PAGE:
Once the site of movie premieres like “Gentleman Prefer Blondes” and “Strike Up the Band,” 42nd Street’s Times Square Theater has sat vacant for 30 years. But, finally, changes are coming to the venue.
The 98-year-old theater, which opened with Edgar Selwyn’s “The Mirage” in 1920, is getting a facelift, inside and out, with plans to reopen in 2021 as an experiential retail space with its original details — limestone columns, box seats, proscenium arch and plasterwork — preserved and on display.
The $100 million renovation by Beyer Blinder and Belle, Stillman Development International and The New 42nd Street Inc. will honor the theater’s long history, planners say.
“It’s yearning to be recognized,” said Cora Cahan, the president of The New 42nd Street, which is the theater’s landlord. “The celebration of its facade and the historic elements in the building will be so significant and will become iconic on this block.”
To begin the process, workers are extracting the original plasterwork, taking it to a warehouse and restoring it there before they reinstall it, according to Armen Boyajian, the vice president of Stillman.
Doing that frees the developers up to not only dig a basement but to hydraulically lift the building’s facade by 5 feet. This will create a “generous ground floor ceiling height” to showcase retail brands and put the original limestone columns on display inside a second-floor glass box that will cantilever over the sidewalk by 12 feet.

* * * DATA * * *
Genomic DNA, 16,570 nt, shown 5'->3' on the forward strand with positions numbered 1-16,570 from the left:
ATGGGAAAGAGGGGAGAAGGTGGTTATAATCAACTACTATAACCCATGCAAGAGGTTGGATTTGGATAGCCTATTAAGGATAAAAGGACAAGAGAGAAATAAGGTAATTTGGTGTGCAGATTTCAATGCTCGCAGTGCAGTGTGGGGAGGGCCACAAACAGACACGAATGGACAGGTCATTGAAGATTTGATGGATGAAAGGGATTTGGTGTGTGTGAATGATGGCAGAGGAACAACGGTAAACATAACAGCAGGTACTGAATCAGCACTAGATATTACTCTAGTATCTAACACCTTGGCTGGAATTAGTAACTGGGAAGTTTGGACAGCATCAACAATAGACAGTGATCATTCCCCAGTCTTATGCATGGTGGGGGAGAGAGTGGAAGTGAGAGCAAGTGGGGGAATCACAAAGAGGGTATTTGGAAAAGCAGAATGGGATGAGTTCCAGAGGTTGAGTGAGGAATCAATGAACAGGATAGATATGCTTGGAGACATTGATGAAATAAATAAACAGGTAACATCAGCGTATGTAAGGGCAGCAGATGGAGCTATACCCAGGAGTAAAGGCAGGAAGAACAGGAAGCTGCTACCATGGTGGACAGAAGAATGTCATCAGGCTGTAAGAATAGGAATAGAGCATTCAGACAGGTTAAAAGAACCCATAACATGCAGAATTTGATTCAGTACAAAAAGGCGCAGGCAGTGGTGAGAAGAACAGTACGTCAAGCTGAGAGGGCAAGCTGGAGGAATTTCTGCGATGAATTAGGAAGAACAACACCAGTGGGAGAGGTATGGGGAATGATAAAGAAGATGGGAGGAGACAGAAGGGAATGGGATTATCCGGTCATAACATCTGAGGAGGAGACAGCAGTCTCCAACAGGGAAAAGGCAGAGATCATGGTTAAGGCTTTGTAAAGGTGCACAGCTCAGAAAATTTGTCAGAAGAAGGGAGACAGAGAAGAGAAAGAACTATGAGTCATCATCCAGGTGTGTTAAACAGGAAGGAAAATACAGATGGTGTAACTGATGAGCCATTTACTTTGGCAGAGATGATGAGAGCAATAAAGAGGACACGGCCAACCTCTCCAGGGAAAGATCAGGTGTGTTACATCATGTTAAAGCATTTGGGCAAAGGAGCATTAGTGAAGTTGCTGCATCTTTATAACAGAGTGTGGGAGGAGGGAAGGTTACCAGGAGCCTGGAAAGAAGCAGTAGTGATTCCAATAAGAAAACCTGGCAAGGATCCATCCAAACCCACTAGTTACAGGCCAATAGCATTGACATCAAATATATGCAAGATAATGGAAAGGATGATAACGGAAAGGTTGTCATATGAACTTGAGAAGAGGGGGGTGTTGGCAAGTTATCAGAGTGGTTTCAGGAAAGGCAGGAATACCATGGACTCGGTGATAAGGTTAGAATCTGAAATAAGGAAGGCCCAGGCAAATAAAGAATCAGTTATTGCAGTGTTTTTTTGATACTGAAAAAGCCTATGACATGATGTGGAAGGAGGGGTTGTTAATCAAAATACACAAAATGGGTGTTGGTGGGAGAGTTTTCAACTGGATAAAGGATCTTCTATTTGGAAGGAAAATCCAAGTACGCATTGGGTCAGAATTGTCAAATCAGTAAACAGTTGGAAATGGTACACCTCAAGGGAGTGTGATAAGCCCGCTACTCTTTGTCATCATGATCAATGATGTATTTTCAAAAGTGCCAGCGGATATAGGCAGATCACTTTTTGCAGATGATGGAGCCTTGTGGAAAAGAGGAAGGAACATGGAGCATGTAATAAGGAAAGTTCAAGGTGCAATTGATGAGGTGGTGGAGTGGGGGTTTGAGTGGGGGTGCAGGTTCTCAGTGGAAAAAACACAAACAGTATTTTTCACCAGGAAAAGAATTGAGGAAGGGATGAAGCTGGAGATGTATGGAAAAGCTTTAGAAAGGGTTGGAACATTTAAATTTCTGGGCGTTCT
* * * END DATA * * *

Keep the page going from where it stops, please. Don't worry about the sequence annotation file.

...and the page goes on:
A new spiral staircase will be added to access the third and fourth floors and a new rooftop space for dining and retail is in the works, as well.
Essentially, the venue will become a white box or a blank canvas for a tenant to outfit it any way they like, Boyajian said.
The theater was never great for live performances, anyway, according to Cahan. It stopped being used that way in the 1930s.
“The dressing rooms are above the stage through steep and narrow passageways and the facade and orchestra sit parallel to 42nd Street, which has two-way traffic, and its cacophony,” she said. “There’s very little space for everything… given today’s requirements and standards of technical production.”
Cahan has been part of the project from the very start when the city and the state created The New 42nd Street nonprofit in 1990 to act as landlord and oversee the renovation of The Victory, Selwyn, Lyric, Liberty, Empire, Apollo and Times Square theaters.
She was its first employee and has seen every theater transform over her 28 years there. When she started in 1990, two stores, one of which was a pawn shop, shared the Times Square Theater, she said.
Although the theater will have a new purpose, Boyajian and Cahan said it is necessary to retain the original architectural details.
“These theaters made 42nd Street 42nd Street,” Cahan said. “To remember what was here and celebrate the past is exceedingly important. Stories were told in these theaters … and in Times Square Theater, it will be a new story.”